Rembrandt Lighting

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Rembrandt lighting is a style that was created and named after a Dutch artist thousands of years ago. Starting as a painting technique, it has since become a modern photography technique.

Rembrandt lighting is created in a studio; a light, a camera, and an optional reflector create a triangle of light on the second half of the subject’s face.

 To start out, position your equipment as seen below:

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With this setup, the key light is focused on one side of the subject’s face. The reflector softens the harsh edge on the shadowed side while still leaving most of the face in shadow.

According to improvephotography.com, “To be a true Rembrandt lighting setup, the triangle of illuminated light should be no wider than the eye, and no longer than the nose. Another key feature of Rembrandt lighting is the triangular catch lights that can be found in the eyes of the model.”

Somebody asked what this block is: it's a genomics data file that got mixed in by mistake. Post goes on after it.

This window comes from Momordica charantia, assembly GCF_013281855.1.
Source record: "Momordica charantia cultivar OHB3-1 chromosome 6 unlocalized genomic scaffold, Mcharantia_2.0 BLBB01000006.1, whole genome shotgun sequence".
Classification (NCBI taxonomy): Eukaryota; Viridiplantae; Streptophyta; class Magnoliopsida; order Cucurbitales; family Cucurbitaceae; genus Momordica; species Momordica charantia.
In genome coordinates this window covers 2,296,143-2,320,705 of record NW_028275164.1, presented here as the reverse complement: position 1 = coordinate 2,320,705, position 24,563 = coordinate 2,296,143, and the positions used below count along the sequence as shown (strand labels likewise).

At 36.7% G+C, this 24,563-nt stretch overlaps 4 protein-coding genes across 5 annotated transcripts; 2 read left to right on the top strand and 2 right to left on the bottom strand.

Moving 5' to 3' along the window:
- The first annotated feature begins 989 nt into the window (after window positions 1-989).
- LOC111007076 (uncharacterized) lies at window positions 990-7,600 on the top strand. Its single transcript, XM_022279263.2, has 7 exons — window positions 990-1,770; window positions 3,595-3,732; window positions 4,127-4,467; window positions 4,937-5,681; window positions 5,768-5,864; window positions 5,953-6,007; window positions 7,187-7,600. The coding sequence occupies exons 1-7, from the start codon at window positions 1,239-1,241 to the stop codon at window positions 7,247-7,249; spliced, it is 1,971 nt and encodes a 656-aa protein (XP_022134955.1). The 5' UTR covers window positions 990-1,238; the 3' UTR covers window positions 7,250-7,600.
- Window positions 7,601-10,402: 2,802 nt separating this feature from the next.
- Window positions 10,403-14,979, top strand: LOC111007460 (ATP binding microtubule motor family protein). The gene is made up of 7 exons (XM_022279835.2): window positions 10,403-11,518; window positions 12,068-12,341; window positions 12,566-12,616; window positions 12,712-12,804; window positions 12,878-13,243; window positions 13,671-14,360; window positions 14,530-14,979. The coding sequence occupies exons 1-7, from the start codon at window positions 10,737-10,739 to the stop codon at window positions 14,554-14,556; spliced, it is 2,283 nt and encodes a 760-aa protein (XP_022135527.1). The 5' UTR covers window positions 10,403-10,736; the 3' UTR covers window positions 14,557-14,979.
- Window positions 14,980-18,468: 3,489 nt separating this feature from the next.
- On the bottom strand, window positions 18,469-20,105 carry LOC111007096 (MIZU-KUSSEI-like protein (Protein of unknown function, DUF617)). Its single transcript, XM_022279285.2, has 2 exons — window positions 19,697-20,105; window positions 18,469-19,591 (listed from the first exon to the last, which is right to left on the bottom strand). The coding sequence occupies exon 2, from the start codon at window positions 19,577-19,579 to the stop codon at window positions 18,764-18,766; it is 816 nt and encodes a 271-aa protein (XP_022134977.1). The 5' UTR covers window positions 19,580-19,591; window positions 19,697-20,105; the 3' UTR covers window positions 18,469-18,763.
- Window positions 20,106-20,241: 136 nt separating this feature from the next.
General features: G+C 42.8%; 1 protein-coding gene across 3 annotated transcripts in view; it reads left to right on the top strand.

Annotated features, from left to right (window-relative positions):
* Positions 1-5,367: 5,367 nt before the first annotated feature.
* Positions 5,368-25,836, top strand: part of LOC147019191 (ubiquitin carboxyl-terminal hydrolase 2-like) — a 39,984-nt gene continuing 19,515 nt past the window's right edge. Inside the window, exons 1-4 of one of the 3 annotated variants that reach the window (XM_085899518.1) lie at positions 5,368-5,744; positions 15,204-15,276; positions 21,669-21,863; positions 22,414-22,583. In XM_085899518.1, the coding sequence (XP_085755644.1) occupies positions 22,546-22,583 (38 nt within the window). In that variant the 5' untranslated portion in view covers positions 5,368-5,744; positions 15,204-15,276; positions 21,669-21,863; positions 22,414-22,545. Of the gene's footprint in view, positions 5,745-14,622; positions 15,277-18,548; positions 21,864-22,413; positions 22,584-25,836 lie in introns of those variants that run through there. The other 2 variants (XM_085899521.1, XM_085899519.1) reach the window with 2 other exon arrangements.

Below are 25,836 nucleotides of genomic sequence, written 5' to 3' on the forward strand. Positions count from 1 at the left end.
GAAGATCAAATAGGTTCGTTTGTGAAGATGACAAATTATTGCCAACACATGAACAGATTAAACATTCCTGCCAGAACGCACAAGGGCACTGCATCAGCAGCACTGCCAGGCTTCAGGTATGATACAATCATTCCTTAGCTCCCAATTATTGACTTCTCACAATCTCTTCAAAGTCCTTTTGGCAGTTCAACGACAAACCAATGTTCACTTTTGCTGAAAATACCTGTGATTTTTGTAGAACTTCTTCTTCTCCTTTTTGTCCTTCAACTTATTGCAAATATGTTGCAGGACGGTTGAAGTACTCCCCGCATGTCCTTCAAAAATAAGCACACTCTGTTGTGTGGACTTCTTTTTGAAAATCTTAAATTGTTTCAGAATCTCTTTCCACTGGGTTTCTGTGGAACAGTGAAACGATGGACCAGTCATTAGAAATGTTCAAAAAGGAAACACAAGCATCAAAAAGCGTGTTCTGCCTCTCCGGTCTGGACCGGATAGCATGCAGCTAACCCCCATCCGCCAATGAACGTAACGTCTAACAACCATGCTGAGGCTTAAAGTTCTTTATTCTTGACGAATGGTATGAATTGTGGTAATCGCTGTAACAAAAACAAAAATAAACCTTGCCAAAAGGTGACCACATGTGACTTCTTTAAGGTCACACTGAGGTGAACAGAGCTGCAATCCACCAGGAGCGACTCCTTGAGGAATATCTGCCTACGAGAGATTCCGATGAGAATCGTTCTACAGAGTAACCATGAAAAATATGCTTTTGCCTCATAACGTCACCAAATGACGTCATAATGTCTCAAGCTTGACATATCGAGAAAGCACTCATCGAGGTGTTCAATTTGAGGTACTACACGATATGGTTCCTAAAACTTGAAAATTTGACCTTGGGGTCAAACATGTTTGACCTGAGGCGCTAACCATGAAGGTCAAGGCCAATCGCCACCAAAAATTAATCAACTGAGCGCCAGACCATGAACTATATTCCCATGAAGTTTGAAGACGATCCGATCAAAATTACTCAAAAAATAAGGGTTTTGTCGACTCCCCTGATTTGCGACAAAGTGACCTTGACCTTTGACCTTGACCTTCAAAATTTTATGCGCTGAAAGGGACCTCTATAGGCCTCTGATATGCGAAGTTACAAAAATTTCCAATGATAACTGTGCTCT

Even with these rules to get a true Rembrandt, there are many ways to experiment with lighting and still achieving the Rembrandt style. One way is to play with harsh and soft light. An example of harsh light is a naked flash bulb pointed at the subject with no diffuser. This creates a lot of light with harsh shadows.

Soft light is diffused light; light that appears as softer and more natural. There are many ways to diffuse the light. One way is to use the reflector to bounce light onto the shadows, evening out the harsh edge. Another way is to put a sheet over the original light, breaking up the light before it reaches the subject.

For those with a studio or room dedicated to portraits, it would be a good idea to place tape or other markers where your camera, light, and subject are positioned. This way, if you need to use Rembrandt lighting again, you will save setup time.

Rembrandt lighting is a key lighting style to know. Images created in this easily created style will give your portraits a polished look.

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